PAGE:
Real greatness doesn't have anything to do with someone's fame or talents, but rather is all about his values and decency. In this week's portion, we encounter Bilaam. He was world-famous in his time, with great power and abilities. He could even communicate directly with God! But Bilaam was far from great, because he misused his talents to boost his own ego, and harm others. Once we realize what greatness is, we might be surprised to discover who is and isn't truly great, and can work on bringing out the greatness in ourselves.


In our story, a kid gets a surprising lesson in greatness.


"Barry, could you please bring out another tray of desserts?" asked Wally, the headwaiter, in his typical patient way. But Barry Solomon didn't hear a thing. His mind was still spinning from the poster he had just seen in the dining room. 'The Great One', Jay-Jay Stone, his hero and favorite singer in the whole world, was not only going to be performing at the hotel where Barry was working as a waiter for the summer, but was going to be staying there for two whole weeks as guest entertainer!

"Barry, the ice-cream parfaits are going to melt," pleaded Wally.

The boy finally woke up from his fog. "Sorry, boss," he said, grabbing the dessert tray and speeding them out to the waiting guests.

When he got back to the kitchen, Barry had only one thing on his mind. "Please, Wally. I'll do whatever you want - work double time, triple time. Just let me be 'The Great One's' private waiter!"

At first his boss tried to put him off, explaining how it might be a lot of extra work etc. But Barry didn't care. Anything was worth being able to spend two weeks so close to someone so great, and seeing his famous billion-dollar smile up-close every day. Finally, after much begging, cajoling and just plain nudging, Barry succeeded and it looked like his dream was coming true.

That evening, Barry made sure to put on his cleanest and shiniest waiter's uniform. He had even ironed it himself (boy, would his mom ever faint if she knew he had done that!). He grabbed three menus for Jay-Jay and his two guests sitting in the dining area of the V.I.P. suite, and with his brightest smile - not as bright as Jay-Jay's world-famous one, but pretty bright nonetheless - he excitedly entered the luxurious room, certain he was about to begin what would be the greatest summer of his life.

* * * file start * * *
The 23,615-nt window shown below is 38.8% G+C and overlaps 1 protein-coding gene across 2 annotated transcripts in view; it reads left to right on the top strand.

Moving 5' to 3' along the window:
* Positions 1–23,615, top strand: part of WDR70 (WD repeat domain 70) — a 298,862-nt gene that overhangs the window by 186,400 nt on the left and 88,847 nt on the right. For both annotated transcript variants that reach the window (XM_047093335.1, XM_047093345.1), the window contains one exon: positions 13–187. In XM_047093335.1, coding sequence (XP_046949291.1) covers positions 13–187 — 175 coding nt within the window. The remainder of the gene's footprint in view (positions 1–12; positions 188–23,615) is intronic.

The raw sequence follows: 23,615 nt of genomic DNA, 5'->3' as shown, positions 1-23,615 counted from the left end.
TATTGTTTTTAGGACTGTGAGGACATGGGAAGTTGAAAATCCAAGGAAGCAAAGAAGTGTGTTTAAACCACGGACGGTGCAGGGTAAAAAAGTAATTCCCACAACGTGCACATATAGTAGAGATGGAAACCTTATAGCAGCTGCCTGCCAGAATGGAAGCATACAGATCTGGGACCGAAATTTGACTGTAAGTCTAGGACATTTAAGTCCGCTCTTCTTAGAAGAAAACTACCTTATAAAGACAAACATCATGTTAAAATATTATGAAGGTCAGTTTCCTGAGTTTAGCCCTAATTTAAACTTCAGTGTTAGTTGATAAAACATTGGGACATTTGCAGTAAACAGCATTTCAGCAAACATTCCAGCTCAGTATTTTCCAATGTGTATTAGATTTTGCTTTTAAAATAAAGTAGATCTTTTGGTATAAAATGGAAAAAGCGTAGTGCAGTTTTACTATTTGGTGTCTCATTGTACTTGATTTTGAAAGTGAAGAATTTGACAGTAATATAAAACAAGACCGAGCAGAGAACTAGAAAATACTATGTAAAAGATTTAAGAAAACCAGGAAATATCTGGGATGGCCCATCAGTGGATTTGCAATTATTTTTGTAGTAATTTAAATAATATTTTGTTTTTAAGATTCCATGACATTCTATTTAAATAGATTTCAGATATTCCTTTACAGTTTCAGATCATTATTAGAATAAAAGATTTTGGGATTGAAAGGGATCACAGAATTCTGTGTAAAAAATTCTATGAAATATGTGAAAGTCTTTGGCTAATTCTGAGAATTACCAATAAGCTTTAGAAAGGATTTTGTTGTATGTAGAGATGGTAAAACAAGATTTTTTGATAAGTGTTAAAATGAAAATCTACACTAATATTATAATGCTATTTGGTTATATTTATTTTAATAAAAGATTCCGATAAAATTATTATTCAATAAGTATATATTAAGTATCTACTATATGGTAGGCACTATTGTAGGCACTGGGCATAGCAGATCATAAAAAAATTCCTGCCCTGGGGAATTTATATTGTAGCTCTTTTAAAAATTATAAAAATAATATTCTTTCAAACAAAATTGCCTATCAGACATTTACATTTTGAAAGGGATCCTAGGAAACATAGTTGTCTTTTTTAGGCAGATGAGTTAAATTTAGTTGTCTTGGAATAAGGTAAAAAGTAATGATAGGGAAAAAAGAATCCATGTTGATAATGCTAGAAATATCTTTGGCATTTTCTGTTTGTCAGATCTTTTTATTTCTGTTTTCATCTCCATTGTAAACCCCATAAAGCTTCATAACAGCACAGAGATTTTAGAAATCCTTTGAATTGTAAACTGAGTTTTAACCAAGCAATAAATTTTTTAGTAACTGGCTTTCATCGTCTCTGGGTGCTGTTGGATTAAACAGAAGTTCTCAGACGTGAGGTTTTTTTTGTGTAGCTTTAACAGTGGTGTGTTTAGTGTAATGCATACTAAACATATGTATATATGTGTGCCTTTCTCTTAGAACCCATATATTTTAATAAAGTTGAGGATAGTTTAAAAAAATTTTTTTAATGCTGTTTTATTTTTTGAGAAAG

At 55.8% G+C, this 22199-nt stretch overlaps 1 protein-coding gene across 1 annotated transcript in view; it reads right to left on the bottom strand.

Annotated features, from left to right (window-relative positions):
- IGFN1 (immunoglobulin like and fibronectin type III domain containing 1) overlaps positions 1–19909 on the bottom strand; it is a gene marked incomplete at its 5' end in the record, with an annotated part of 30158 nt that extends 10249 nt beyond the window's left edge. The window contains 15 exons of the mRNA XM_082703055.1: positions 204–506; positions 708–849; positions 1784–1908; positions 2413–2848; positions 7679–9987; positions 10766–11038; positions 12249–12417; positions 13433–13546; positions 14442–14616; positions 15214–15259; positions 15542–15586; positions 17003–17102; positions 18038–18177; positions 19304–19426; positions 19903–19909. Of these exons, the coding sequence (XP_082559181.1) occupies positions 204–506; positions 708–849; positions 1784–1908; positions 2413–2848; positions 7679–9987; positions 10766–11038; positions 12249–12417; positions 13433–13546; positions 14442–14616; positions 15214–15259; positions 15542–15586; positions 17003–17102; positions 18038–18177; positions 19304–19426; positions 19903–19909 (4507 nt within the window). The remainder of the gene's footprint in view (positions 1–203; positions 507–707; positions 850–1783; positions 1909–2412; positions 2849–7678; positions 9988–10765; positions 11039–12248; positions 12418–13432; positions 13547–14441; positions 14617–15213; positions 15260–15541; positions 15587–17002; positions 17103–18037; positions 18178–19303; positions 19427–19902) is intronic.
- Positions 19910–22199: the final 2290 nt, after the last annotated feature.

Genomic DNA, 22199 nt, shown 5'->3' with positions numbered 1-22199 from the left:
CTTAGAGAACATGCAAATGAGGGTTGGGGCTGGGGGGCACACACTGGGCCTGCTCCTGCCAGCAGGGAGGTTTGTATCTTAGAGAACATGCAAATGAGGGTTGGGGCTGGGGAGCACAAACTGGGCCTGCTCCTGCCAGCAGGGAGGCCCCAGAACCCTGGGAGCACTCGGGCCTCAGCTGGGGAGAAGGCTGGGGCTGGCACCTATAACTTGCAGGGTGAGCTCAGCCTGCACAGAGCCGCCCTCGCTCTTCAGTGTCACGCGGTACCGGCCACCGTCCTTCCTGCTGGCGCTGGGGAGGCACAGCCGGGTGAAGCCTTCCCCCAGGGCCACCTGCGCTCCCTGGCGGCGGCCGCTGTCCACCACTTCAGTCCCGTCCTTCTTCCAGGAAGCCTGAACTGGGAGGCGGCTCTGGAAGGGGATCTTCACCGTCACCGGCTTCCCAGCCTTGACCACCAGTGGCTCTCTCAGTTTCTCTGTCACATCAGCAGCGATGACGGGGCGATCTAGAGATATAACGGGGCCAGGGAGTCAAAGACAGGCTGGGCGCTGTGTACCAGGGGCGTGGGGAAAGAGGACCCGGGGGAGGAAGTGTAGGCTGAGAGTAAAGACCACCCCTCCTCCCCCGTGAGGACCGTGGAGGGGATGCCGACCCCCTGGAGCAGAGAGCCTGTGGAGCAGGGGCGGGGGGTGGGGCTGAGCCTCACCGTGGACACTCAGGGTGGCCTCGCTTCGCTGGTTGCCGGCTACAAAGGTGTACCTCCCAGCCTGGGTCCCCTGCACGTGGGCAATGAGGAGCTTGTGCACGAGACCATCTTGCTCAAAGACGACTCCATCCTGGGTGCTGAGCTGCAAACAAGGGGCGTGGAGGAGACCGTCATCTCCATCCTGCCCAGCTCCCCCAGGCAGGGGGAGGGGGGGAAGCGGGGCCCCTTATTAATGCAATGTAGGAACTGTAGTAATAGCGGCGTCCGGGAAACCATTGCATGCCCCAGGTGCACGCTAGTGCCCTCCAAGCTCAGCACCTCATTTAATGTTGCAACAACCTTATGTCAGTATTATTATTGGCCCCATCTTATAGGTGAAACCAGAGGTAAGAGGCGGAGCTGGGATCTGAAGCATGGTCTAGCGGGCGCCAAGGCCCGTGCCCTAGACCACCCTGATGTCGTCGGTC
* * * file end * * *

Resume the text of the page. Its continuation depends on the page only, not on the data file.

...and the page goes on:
It ended up being one of the worst. Not only didn't Jay-Jay bother looking up at him even once that evening, but he seemed to be doing whatever he could to make Barry's life miserable. He kept snapping his fingers at him, and had him running back and forth to the kitchen so many times to fulfill his special requests that the boy thought he was going to collapse from exhaustion. One time he even angrily made Barry run all the way back with his fruit cup because it had seven cherries and not the eight he had demanded.

Barry just didn't get it. Jay-Jay was always smiling on the covers of his disks and acted so sweet during his performances, but in private, he just acted like a big, spoiled grouch, without a smile in sight. In the main hotel dining room, the guests were usually very nice to Barry and thanked him for his work, but Jay-Jay never said a single word of thanks to him, but boy did he explode if he didn't get it exactly right.

He figured maybe things would get better over time, but they only got worse, and before long, Barry was dreading every meal. Wally felt sorry for Barry, and tried his best to help him out, even taking time out from his own busy schedule to help him bring things up to Jay-Jay. But the singer just never seemed to be satisfied, and whatever they did was never good enough for him.